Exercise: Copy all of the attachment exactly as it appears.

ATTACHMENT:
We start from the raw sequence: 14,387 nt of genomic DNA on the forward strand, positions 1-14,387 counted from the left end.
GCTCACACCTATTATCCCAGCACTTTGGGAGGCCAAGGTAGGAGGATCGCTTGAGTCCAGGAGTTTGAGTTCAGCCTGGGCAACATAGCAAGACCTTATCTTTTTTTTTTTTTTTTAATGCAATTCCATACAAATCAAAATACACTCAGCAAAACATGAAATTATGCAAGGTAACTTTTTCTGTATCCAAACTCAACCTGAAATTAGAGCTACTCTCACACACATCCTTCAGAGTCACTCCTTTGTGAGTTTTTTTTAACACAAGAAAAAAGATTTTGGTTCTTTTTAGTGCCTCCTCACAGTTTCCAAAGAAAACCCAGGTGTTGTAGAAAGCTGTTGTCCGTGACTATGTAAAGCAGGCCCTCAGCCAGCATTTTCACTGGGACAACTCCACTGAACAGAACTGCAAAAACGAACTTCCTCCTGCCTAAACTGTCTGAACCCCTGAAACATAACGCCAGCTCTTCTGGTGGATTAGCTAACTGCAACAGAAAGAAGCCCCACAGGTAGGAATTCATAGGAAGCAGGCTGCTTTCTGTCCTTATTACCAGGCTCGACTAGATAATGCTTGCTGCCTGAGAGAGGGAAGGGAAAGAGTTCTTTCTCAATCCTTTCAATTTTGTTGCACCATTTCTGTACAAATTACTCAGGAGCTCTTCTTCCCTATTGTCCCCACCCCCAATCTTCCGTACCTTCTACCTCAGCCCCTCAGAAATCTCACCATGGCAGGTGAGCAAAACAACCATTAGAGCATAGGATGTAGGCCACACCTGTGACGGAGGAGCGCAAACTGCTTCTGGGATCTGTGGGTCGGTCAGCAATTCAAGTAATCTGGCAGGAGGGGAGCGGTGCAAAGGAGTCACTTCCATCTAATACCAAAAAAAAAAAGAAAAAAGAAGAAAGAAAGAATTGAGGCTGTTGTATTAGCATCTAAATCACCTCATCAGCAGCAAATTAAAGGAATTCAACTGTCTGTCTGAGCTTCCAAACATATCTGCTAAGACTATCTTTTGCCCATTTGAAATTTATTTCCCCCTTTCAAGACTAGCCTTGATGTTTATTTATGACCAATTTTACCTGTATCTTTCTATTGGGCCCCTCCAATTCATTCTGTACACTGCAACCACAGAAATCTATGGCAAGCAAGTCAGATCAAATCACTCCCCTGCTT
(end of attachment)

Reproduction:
We start from the raw sequence: 14,387 nt of genomic DNA on the forward strand, positions 1-14,387 counted from the left end.
GCTCACACCTATTATCCCAGCACTTTGGGAGGCCAAGGTAGGAGGATCGCTTGAGTCCAGGAGTTTGAGTTCAGCCTGGGCAACATAGCAAGACCTTATCTTTTTTTTTTTTTTTTAATGCAATTCCATACAAATCAAAATACACTCAGCAAAACATGAAATTATGCAAGGTAACTTTTTCTGTATCCAAACTCAACCTGAAATTAGAGCTACTCTCACACACATCCTTCAGAGTCACTCCTTTGTGAGTTTTTTTTAACACAAGAAAAAAGATTTTGGTTCTTTTTAGTGCCTCCTCACAGTTTCCAAAGAAAACCCAGGTGTTGTAGAAAGCTGTTGTCCGTGACTATGTAAAGCAGGCCCTCAGCCAGCATTTTCACTGGGACAACTCCACTGAACAGAACTGCAAAAACGAACTTCCTCCTGCCTAAACTGTCTGAACCCCTGAAACATAACGCCAGCTCTTCTGGTGGATTAGCTAACTGCAACAGAAAGAAGCCCCACAGGTAGGAATTCATAGGAAGCAGGCTGCTTTCTGTCCTTATTACCAGGCTCGACTAGATAATGCTTGCTGCCTGAGAGAGGGAAGGGAAAGAGTTCTTTCTCAATCCTTTCAATTTTGTTGCACCATTTCTGTACAAATTACTCAGGAGCTCTTCTTCCCTATTGTCCCCACCCCCAATCTTCCGTACCTTCTACCTCAGCCCCTCAGAAATCTCACCATGGCAGGTGAGCAAAACAACCATTAGAGCATAGGATGTAGGCCACACCTGTGACGGAGGAGCGCAAACTGCTTCTGGGATCTGTGGGTCGGTCAGCAATTCAAGTAATCTGGCAGGAGGGGAGCGGTGCAAAGGAGTCACTTCCATCTAATACCAAAAAAAAAAAGAAAAAAGAAGAAAGAAAGAATTGAGGCTGTTGTATTAGCATCTAAATCACCTCATCAGCAGCAAATTAAAGGAATTCAACTGTCTGTCTGAGCTTCCAAACATATCTGCTAAGACTATCTTTTGCCCATTTGAAATTTATTTCCCCCTTTCAAGACTAGCCTTGATGTTTATTTATGACCAATTTTACCTGTATCTTTCTATTGGGCCCCTCCAATTCATTCTGTACACTGCAACCACAGAAATCTATGGCAAGCAAGTCAGATCAAATCACTCCCCTGCTT